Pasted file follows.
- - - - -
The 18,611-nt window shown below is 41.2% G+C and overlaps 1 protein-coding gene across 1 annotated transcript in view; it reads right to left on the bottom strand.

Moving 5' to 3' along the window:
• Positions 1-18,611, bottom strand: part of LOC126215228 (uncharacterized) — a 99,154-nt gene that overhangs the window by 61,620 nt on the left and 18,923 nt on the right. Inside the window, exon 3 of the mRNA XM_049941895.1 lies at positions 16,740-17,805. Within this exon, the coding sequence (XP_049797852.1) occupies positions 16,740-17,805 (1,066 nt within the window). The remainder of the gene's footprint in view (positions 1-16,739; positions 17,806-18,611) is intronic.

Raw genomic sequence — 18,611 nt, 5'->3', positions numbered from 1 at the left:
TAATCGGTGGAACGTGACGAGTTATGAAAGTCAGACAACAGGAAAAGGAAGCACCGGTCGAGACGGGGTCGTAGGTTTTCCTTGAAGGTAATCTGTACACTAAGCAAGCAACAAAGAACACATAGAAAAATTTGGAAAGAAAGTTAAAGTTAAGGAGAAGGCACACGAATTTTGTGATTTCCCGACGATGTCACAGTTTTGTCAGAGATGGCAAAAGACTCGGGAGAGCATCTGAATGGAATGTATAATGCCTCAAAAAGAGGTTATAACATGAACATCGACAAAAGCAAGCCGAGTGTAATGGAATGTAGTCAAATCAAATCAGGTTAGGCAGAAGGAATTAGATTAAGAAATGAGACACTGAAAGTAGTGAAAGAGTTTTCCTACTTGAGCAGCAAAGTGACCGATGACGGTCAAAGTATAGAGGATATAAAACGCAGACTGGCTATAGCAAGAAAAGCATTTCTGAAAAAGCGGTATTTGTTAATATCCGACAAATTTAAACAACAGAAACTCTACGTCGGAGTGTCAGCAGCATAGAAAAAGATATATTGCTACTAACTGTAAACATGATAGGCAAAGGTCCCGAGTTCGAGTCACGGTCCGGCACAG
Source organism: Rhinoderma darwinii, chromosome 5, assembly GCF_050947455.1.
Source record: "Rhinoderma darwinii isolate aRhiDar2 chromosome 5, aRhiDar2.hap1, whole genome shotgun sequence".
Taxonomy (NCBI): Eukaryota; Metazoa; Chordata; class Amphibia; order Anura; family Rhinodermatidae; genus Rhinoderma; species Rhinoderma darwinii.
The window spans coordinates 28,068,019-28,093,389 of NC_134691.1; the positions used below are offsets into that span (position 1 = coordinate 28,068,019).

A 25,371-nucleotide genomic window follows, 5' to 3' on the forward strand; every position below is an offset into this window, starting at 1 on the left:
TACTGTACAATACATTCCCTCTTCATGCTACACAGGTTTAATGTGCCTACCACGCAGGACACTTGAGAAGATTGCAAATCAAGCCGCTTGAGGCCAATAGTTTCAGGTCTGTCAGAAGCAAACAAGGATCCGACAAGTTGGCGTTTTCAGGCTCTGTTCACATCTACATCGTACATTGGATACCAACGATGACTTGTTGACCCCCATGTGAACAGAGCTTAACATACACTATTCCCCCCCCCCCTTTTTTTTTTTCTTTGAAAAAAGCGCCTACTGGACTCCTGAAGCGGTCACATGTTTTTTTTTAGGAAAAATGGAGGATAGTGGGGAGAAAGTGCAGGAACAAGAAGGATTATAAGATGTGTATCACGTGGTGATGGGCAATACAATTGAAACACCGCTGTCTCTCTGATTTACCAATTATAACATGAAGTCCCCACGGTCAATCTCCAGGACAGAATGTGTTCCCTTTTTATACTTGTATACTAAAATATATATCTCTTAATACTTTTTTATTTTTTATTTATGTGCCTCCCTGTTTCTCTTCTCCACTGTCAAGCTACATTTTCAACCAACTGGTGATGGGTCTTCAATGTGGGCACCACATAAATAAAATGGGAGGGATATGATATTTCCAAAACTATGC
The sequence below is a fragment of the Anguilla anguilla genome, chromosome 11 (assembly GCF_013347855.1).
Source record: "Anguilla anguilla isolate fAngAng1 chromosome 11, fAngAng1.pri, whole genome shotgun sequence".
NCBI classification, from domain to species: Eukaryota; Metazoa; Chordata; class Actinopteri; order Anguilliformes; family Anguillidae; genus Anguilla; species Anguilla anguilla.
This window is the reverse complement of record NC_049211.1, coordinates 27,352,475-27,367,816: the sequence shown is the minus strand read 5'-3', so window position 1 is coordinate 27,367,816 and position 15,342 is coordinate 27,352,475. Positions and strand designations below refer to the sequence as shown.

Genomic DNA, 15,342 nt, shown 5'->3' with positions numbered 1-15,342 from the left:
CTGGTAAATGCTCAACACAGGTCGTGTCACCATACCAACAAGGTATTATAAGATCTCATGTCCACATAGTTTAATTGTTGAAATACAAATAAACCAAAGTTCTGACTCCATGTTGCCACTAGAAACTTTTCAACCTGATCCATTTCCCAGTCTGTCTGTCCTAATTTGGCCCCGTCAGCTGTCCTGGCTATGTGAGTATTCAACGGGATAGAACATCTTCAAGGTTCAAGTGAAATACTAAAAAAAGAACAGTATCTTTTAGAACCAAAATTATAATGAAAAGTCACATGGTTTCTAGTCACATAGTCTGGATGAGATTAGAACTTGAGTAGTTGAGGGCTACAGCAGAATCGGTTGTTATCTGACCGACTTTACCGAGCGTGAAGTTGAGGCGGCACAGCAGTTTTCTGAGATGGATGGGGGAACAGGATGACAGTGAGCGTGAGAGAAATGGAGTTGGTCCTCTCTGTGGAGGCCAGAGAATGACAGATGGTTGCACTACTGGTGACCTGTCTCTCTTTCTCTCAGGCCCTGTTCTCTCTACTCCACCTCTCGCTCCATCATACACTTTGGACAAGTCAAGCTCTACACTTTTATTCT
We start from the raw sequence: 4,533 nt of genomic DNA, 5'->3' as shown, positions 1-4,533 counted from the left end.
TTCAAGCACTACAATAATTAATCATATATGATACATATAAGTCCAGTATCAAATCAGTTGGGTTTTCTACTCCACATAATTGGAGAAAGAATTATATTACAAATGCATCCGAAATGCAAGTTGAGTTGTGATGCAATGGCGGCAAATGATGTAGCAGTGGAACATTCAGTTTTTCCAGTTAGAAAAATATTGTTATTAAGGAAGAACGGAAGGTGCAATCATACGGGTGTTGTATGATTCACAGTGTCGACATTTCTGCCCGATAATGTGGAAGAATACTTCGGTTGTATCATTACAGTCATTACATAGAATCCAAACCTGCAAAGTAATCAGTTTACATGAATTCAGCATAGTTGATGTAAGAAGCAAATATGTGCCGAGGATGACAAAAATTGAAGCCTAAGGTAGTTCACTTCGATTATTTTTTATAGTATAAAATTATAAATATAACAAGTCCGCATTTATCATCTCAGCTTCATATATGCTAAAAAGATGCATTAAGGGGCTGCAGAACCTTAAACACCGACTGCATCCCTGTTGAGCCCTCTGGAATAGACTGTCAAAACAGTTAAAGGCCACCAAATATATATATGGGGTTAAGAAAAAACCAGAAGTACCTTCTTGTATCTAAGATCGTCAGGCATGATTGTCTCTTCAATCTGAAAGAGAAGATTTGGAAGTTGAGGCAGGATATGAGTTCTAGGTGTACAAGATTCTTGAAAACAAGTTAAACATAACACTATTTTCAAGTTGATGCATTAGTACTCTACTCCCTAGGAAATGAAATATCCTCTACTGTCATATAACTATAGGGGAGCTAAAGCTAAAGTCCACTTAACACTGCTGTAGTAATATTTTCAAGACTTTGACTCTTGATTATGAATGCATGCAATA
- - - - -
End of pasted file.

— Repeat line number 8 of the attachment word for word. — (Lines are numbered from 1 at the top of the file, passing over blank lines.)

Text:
Taxonomy (NCBI): Eukaryota; Metazoa; Chordata; class Amphibia; order Anura; family Rhinodermatidae; genus Rhinoderma; species Rhinoderma darwinii.